Expression of phosphorylated MEK (pMEK) was normalized to total MEK, phosphorylated ERK (pERK), and phosphorylated JNK (pJNK) were normalized to total ERK expression in fetal lungs from the same experimental conditions.
Values are presented as mean ± standard deviation (SD). Statistical analysis was carried out with one-way analysis of variance (ANOVA) with Tukey's test post hoc. Differences were considered statistically significant when P < 0.05 was reached.
pERK, pMEK, and pJNK expression
pMEK was studied in 61 and 68D gestation fetal lungs with and without maternal IL-1β pretreatment. IL-1β, similarly to pERK, increased pMEK expression at 61D gestation, while having a smaller effect at 68D gestation (Fig. 1B).
pJNK (p54 and p46) was studied in 61 and 68D gestation fetal lungs with and without maternal IL-1β pretreatment. IL-1β did not affect pJNK expression in either group (Fig. 1C).
ERK inhibition and lung fluid absorption
Lung fluid absorption was studied in fetal guinea pigs (61 and 68D gestation) after IL-1β pretreatment. Control 61D gestation fetal lungs were still secreting fluid and control 68D gestation fetal lungs absorbed lung fluid (Fig. 2B). Maternal IL-1β injections induced lung fluid absorption at 61D gestation and stimulated lung fluid absorption at 68D gestation (Fig. 2B). Co-administration of the MEK inhibitor U0126 to 61 and 68D gestation IL-1β-exposed fetuses attenuated IL-1β-induced/stimulated lung fluid absorption (Fig. 2B), but had little or no effect in 61D control fetuses.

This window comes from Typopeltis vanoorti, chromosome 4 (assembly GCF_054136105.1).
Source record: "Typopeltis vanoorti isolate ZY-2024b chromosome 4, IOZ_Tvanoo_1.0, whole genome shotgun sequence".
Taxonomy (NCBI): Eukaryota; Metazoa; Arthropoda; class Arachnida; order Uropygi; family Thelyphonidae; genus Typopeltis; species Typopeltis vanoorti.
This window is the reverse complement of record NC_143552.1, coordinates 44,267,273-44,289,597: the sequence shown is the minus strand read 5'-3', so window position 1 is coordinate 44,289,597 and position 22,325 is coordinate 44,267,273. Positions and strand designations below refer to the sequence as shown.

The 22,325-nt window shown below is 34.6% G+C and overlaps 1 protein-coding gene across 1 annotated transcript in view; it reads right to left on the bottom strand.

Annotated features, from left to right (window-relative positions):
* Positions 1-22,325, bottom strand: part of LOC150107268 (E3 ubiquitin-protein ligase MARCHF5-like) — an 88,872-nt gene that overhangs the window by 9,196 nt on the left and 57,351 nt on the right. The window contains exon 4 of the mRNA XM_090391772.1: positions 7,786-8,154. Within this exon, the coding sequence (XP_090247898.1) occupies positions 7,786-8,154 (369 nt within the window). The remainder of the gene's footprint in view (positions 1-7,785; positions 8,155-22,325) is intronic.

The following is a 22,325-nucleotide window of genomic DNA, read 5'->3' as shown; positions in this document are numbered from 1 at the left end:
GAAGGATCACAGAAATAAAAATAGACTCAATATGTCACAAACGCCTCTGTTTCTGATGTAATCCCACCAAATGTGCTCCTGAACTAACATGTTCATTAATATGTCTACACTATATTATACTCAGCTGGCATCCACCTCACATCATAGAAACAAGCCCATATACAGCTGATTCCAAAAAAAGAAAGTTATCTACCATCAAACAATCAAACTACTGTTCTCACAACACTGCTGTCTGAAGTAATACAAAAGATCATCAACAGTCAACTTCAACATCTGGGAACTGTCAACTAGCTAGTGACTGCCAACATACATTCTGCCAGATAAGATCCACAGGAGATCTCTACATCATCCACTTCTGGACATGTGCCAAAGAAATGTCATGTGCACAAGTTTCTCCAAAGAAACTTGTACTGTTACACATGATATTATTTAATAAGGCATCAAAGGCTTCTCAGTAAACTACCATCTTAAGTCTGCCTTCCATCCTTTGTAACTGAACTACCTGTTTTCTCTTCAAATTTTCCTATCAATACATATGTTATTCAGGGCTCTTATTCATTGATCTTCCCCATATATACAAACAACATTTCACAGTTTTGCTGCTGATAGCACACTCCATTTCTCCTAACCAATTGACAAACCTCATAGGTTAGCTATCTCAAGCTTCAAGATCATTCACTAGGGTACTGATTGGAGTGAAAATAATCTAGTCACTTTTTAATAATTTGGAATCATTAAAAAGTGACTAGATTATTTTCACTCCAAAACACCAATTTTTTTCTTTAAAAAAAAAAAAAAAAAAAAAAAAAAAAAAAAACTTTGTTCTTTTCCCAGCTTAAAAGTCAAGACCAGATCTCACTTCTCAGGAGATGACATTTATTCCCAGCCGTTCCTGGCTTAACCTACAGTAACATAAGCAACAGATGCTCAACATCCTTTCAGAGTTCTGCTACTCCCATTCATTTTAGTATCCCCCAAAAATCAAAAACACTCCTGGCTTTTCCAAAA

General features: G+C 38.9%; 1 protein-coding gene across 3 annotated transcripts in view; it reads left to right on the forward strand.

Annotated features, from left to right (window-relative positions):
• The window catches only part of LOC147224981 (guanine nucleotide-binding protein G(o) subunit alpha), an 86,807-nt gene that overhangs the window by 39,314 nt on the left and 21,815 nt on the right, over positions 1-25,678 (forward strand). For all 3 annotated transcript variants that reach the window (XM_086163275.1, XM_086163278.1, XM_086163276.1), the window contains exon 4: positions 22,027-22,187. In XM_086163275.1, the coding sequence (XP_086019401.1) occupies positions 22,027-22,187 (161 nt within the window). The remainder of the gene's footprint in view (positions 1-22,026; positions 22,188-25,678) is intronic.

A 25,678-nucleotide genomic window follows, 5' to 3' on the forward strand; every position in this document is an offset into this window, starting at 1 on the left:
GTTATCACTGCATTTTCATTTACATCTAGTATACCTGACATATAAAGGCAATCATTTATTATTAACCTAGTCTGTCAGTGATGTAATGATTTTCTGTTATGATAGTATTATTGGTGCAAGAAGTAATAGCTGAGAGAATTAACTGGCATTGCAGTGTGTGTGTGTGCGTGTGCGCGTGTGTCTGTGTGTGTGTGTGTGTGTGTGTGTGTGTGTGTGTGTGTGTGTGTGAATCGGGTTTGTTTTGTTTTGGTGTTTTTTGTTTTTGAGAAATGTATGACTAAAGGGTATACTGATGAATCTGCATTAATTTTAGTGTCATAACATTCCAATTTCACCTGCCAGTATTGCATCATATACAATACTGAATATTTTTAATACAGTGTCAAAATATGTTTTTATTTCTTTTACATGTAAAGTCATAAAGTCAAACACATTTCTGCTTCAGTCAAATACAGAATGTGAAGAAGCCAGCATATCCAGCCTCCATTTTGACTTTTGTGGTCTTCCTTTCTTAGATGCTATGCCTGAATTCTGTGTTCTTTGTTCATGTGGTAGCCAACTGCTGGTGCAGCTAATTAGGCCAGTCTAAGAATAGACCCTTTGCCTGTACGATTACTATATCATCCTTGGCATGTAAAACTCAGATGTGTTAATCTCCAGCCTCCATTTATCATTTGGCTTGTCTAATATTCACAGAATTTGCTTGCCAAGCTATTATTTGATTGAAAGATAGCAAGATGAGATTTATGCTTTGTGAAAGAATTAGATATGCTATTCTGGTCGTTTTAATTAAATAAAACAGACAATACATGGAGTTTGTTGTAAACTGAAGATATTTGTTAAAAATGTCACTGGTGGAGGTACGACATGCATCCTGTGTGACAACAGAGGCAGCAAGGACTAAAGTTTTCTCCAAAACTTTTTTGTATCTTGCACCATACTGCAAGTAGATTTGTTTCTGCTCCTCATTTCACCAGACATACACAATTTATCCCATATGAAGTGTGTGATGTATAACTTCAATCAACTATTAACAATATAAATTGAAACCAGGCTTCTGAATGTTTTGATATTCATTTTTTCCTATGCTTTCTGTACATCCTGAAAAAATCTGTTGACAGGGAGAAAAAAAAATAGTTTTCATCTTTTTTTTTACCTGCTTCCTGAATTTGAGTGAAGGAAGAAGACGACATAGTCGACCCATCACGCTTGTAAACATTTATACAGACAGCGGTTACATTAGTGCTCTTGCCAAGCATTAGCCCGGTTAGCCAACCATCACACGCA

Cortisol synthesis inhibition, lung fluid absorption, and pERK expression
This study expands on two earlier investigations from our laboratory [3, 16] and investigates parts of the intracellular signaling machinery responsible for transducing the signal from IL-1β to an induced or stimulated fetal lung fluid absorption. The novel finding in this study was that MAP kinase activation followed maternal IL-1β exposure and elevated plasma cortisol concentrations and seemed to be at least partly responsible for the induced and stimulated fluid absorption rates at 61 and 68D gestation, respectively. Guinea pig lungs convert from fluid secretion to fluid absorption 3–5 days before birth [4, 5]. The successful transition from fluid secretion to absorption in the lung is directly related to infant breathing and postnatal lung function. Several recent studies have suggested a novel role for IL-1 in lung maturation [14–16], where IL-1β may accelerate lung maturation in guinea pigs by accelerating the epithelial conversion to lung fluid absorption during gestation [3, 16]. It has been demonstrated in several studies [2, 9, 10, 20] that lung fluid is reabsorbed secondary to Na absorption. The molecular mechanism for this has been suggested to be the epithelial Na channel (ENaC) and this channel is sensitive to amiloride inhibition [2, 6, 9, 10, 21].